To reach net-zero emissions, firms will depend on the relative cost of decarbonising their production lines. However, the abatement goods sector – the sector providing climate change mitigation goods – exhibits low competition and thus high prices. Eric Jondeau, Gregory Levieuge, Jean-Guillaume Sahuc, and Gauthier Vermandel argue that subsidies financed by a carbon tax are an efficient instrument to promote firm entry in the abatement goods sector, fostering competition and lowering the cost of abating carbon emissions. They estimate that such a subsidy would reduce the cost of the net-zero transition, saving $2.9 trillion in world GDP each year until 2060.
Weak competition as a threat to the net-zero transition
The world’s transition to zero-carbon emissions requires a profound change in firms’ production lines, with cumulative additional investments estimated at 50 per cent of GDP between 2020 and 2050. To be successful, this supply-side transformation will critically rely on the capacity of the abatement sector to produce goods at a low price. An insufficiently competitive sector will certainly increase transition risks through higher prices for abatement goods, threatening the feasibility of the net-zero transition.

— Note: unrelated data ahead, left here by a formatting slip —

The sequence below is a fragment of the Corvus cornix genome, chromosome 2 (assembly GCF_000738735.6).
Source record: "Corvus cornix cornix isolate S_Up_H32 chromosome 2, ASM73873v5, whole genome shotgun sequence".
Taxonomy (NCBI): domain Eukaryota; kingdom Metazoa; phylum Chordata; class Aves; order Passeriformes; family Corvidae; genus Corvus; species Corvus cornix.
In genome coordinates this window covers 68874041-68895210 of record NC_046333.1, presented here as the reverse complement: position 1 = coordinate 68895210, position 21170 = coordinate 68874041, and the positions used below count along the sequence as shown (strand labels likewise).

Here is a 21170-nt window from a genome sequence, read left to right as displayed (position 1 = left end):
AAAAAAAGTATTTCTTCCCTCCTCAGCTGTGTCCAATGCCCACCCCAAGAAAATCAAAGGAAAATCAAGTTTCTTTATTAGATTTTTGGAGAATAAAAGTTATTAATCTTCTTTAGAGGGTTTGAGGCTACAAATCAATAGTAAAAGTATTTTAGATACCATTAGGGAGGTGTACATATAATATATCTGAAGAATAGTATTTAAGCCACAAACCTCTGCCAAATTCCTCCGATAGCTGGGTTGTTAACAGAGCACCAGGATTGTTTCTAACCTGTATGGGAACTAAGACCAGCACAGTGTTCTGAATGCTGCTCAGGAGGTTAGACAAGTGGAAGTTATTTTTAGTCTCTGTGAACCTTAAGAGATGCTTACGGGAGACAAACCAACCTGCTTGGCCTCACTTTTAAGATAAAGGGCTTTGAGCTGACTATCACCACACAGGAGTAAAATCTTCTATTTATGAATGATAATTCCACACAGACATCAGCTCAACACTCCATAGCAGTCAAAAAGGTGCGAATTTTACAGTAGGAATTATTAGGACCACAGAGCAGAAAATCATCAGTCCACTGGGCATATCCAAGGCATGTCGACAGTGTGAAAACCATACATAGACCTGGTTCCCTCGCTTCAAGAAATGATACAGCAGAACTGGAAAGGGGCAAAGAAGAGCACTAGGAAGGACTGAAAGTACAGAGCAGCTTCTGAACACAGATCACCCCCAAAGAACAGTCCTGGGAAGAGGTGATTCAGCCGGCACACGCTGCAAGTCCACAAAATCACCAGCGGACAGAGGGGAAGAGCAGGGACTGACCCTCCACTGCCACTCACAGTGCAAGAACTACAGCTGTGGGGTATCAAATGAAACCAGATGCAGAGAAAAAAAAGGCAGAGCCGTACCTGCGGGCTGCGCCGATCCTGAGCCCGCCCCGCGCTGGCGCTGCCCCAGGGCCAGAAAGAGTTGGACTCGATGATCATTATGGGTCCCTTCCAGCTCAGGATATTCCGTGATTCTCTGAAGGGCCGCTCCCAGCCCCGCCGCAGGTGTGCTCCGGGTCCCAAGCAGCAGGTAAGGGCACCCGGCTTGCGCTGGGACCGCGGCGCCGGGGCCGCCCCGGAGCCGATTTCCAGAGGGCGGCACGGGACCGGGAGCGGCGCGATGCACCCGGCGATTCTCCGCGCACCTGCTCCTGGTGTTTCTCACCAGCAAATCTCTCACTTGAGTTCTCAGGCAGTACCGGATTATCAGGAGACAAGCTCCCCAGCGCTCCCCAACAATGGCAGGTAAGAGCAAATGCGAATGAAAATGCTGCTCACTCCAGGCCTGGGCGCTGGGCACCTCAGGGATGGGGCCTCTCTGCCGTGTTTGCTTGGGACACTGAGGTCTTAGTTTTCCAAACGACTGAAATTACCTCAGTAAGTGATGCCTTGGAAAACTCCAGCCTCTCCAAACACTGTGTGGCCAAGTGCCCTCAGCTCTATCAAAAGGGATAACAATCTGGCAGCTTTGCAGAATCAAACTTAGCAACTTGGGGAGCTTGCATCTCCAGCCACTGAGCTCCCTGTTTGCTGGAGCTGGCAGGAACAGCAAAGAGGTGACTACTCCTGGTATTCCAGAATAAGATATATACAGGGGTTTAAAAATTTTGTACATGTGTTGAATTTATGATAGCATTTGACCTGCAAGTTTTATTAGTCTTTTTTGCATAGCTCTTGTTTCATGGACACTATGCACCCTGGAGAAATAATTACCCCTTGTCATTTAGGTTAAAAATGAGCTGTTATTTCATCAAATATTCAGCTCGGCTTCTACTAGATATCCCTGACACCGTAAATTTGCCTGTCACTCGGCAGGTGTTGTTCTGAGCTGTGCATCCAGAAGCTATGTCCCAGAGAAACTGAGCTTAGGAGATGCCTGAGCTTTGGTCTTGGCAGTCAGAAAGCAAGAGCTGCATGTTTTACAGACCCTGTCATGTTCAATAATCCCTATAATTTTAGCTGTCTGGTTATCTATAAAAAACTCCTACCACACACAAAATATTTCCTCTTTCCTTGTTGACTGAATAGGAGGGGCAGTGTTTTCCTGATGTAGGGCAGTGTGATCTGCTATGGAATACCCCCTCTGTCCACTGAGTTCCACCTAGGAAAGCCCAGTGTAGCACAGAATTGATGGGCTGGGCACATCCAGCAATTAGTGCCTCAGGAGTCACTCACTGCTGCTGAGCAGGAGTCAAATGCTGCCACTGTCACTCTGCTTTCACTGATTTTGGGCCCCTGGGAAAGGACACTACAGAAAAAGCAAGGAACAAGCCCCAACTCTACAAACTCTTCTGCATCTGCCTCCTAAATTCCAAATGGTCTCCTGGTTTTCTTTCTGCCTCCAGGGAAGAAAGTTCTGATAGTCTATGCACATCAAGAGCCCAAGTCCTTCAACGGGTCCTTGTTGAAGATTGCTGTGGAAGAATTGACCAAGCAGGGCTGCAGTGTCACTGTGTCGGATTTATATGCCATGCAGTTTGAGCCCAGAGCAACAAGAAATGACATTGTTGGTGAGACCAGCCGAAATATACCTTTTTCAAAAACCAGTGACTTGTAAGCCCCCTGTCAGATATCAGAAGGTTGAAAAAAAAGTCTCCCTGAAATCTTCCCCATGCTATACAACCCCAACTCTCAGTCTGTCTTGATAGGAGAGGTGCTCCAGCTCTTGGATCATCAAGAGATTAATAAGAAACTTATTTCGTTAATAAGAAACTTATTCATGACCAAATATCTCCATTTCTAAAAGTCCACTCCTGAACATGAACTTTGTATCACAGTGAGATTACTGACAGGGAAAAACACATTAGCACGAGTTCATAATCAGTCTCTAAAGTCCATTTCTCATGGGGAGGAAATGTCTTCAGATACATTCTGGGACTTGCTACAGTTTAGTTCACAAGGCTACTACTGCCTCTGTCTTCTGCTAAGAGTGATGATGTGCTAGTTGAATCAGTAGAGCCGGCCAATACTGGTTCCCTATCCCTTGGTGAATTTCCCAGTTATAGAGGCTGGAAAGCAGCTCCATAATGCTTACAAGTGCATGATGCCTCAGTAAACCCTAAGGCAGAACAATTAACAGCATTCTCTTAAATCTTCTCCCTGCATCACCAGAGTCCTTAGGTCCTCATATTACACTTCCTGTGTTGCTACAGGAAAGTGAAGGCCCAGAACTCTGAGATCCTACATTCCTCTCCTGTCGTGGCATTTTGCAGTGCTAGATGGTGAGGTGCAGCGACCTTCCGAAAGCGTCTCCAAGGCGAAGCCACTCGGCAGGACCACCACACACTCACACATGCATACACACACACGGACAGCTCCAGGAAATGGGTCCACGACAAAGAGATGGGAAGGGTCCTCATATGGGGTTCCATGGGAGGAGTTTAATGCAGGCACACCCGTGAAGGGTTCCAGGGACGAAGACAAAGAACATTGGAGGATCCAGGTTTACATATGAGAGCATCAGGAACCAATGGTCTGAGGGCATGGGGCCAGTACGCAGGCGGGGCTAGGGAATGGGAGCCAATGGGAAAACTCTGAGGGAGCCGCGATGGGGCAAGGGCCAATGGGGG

Figure 1. Average markup for firms operating in the abatement sector versus all industries
There is evidence of a market distortion in the abatement sector: several studies have highlighted that production is concentrated in a few global companies, such that 10 per cent among them account for almost 80 per cent of the sector’s operating revenue. Calculations based on world financial data, reported in Figure 1, also suggest that over the past seven years, the average markup of abatement goods firms (20 per cent) is nearly three times larger than that of all industrial sectors (7 per cent).